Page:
Csv filter output splitting a row in two because of some special char

I have a csv file with 7543 entries that I'd like to get to cloud SIEM.

My config file is as follows

input           {
                                        path => "/home/<user>/myfile.csv"
                                        start_position => beginning
                                        #sincedb_path => ""

filter          {
                                        autodetect_column_names => true
                                        separator => ","
                                        skip_empty_columns => false

output  {
       microsoft-logstash-output-azure-loganalytics     {
            workspace_id => "MyID"
            workspace_key => "Mykey"
            custom_log_table_name => "<Mytablename>"
            key_names => ['name'. 'of', 'my', 'columns']

The configuration is working perfectly but I have a couple of problems.

  1. Not all entries were sent to the SIEM. I run it several times, renaming the file and the first time 4000 something were sent, second time 6000 something was sent, but not all 7543.

  2. Second problem is that I had some errors popping out on the standard output and it seems that the Logstash split several entries on two because of what I believe is a char that needs to be escaped or something like that. Check the below entry and pay closer attention on the bolt part

    33746,v33746,dali163,IBM-MF-DALI,1350,SuSe,Suse Linux Enterprise Server 12.2,Linux,20,0,2,,zLINUX,RD-Test Server,SIMPANA (30d),ACTIVE,none,,unknown,null,IF-MF-VM,hkaf,"dow, John",1011310020,"SLES 11_x000d_
    Adabas test server",null,thsc,4/28/2014 16:53,EUR\bas,11/4/2021 5:30,UNIX Container Agent,,null,Germany,DAE,Darmstadt (Germany; DAE),V9,IBM z15,15,6,10,11,33,1,22,59963,5205,57,57,11/4/2021 1:36,0.04,null,null,11/4/2021 4:30,11/4/2021 5:30,0.04,,,,,0,,,null,null,

The console output

  1. The file that Logstash reads can sometimes change some of the values in the same entries, meaning it's not adding new rows but just updating some of the values in the old ones. I did a test, changing one value and Logstash didn't recognize this. The way sincedb works is that its just waiting for new rows but how about old entries with changed values, is there a way I tell Logstash to watch for this too?

Thank you all in advance :slight_smile:

I found what the problem is regarding question 2.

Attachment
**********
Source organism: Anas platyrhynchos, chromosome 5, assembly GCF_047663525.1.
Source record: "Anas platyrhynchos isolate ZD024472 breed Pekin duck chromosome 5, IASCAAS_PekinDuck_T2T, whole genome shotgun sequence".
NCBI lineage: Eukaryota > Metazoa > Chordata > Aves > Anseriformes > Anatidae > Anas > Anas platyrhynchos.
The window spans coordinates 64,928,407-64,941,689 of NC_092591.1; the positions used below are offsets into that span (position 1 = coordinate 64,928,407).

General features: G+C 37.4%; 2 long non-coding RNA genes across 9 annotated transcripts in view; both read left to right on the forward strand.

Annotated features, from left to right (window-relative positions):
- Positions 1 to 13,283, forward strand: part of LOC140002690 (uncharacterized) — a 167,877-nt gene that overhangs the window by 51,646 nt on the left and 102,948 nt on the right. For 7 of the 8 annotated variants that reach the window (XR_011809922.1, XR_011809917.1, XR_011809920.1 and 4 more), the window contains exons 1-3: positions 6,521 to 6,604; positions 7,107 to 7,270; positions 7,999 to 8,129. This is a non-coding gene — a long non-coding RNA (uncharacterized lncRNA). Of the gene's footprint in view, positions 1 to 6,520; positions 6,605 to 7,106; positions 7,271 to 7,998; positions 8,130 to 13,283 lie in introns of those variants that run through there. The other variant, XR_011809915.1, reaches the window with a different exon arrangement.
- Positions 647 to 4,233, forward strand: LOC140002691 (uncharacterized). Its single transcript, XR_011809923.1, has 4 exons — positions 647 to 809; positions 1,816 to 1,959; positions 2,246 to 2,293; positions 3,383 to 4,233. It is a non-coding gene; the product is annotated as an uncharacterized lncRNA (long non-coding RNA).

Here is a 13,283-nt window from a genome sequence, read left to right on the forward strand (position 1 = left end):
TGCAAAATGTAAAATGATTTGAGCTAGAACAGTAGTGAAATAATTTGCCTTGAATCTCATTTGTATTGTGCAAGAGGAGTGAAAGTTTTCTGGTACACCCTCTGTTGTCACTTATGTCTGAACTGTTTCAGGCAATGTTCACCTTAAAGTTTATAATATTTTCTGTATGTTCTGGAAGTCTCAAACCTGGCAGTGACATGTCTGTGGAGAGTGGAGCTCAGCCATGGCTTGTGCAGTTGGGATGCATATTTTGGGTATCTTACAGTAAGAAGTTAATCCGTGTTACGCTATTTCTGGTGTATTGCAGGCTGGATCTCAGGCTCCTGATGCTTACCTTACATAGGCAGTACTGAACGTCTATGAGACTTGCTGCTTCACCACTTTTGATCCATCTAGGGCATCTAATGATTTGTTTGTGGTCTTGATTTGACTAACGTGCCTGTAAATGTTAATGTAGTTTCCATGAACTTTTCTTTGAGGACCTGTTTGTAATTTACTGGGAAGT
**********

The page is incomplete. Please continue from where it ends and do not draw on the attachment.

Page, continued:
There was a new line as a value in the Comment column

SLES 11_x000d_
Adabas test server

Once I remove the new line it worked out for me :slight_smile:
SLES 11_x000d_Adabas test server

Then I wrote the following piece of code and it worked. All entries were ingested into my SIEM without csv parse errors :slight_smile:

codec => multiline {
                                                                pattern => "^[0-9]"
                                                                negate => true
                                                                what => "previous"

Only Q3 remains unanswered for now :slight_smile:

No, in "tail" mode the file input assumes all new data is appended to the end of the file. It will not re-read data it has already read.

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Thank you @Badger, so is it possible at all, then to Tell Logstash to watch for mods on already read data?

I cannot think of a way to do that.

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Thank you anyway @Badger

Hi again @Badger and everyone,
Some of my entries contain German characters and this is breaking my parser.

Check this out

[WARN ] 2021-11-10 13:42:57.718 [[main]<file] plain - Received an event that has a different character encoding than you configured. {:text=>"xxx,Windows,ACTIVE,,xxx,Gr\\xE4der, XXX,\\r", :expected_charset=>"UTF-8"}

For instance in the above entry the name is is not Gr\\xE4der and this char \\xE4 seems to be in German. How can I tell Logstash to look for UTF-8 and German chars?

Specify the charset on the input...

file {
    codec => plain { charset => "someValue" }

If your text contains Gr\\xE4der for Gräder then it is not UTF-8. It could be ISO 8859, CP-1252 or even some other encoding.

Yeap ISO 8859 did the trick, many thanks :slight_smile:

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